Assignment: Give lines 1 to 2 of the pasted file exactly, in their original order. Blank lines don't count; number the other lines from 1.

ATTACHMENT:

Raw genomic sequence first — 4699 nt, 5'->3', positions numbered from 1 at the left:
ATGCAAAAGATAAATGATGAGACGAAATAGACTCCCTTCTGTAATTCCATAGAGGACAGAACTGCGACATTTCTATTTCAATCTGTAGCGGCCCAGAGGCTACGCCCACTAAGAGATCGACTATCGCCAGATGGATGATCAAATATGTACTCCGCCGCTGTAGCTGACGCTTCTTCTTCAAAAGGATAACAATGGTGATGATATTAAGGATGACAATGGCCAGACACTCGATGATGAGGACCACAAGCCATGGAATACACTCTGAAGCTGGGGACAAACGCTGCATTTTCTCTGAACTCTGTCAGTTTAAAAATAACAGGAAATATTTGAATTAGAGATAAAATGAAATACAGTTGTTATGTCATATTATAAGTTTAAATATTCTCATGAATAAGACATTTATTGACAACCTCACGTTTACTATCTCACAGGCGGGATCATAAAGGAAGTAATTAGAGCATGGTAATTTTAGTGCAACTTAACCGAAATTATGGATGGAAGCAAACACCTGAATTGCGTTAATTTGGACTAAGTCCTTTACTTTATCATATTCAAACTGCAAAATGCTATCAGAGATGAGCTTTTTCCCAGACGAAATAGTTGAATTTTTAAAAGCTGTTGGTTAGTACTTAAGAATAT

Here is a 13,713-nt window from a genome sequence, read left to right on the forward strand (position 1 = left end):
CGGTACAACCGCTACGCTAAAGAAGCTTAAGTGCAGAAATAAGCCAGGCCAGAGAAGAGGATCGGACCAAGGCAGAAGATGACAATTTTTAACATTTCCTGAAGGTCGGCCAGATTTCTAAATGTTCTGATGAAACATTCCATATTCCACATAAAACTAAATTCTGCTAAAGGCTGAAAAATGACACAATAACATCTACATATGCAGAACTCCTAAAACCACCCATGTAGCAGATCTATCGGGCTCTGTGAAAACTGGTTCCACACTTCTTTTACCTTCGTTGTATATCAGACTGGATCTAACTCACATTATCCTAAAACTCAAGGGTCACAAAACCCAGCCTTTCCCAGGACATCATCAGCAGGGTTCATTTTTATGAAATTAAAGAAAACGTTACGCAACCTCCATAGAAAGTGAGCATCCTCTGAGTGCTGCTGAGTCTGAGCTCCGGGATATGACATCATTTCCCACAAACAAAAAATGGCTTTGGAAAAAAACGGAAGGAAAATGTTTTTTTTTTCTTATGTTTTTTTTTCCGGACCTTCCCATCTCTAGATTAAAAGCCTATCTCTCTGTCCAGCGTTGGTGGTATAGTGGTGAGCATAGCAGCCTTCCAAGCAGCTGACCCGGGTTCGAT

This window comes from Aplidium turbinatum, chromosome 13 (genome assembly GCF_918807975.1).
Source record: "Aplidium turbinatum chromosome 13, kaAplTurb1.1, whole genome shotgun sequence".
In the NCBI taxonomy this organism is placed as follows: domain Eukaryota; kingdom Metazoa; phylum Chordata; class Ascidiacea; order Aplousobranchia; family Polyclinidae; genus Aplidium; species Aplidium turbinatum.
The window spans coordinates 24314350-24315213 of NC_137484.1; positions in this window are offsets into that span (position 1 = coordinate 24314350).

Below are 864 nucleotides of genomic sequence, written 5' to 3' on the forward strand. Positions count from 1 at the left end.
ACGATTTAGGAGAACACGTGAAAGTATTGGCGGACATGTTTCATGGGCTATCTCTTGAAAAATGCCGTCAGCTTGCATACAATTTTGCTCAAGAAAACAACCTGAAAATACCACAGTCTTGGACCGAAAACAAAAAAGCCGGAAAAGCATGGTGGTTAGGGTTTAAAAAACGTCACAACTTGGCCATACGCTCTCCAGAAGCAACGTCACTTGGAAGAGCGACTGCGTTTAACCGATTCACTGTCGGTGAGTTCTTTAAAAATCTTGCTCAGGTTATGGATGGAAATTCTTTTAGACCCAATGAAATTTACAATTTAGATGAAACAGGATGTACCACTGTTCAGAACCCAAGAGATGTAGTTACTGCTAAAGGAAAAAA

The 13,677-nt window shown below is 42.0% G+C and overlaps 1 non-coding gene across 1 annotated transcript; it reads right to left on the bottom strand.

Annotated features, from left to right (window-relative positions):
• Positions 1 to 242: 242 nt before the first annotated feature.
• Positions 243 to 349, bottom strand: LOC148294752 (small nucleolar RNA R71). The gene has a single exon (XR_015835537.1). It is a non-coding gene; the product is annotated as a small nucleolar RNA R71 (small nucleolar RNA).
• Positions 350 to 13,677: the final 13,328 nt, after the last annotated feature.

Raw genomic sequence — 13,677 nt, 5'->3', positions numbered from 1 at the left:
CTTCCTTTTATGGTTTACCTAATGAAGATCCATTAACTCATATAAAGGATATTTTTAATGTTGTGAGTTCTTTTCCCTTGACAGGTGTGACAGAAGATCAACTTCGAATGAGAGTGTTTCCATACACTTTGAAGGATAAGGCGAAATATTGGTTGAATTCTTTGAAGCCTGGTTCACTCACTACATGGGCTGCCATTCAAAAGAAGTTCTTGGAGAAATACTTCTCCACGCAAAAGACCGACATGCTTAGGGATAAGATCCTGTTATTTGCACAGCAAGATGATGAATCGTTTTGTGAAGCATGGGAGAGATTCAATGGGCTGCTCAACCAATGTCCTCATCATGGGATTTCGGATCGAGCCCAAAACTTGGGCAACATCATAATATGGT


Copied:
Raw genomic sequence first — 4699 nt, 5'->3', positions numbered from 1 at the left:
ATGCAAAAGATAAATGATGAGACGAAATAGACTCCCTTCTGTAATTCCATAGAGGACAGAACTGCGACATTTCTATTTCAATCTGTAGCGGCCCAGAGGCTACGCCCACTAAGAGATCGACTATCGCCAGATGGATGATCAAATATGTACTCCGCCGCTGTAGCTGACGCTTCTTCTTCAAAAGGATAACAATGGTGATGATATTAAGGATGACAATGGCCAGACACTCGATGATGAGGACCACAAGCCATGGAATACACTCTGAAGCTGGGGACAAACGCTGCATTTTCTCTGAACTCTGTCAGTTTAAAAATAACAGGAAATATTTGAATTAGAGATAAAATGAAATACAGTTGTTATGTCATATTATAAGTTTAAATATTCTCATGAATAAGACATTTATTGACAACCTCACGTTTACTATCTCACAGGCGGGATCATAAAGGAAGTAATTAGAGCATGGTAATTTTAGTGCAACTTAACCGAAATTATGGATGGAAGCAAACACCTGAATTGCGTTAATTTGGACTAAGTCCTTTACTTTATCATATTCAAACTGCAAAATGCTATCAGAGATGAGCTTTTTCCCAGACGAAATAGTTGAATTTTTAAAAGCTGTTGGTTAGTACTTAAGAATAT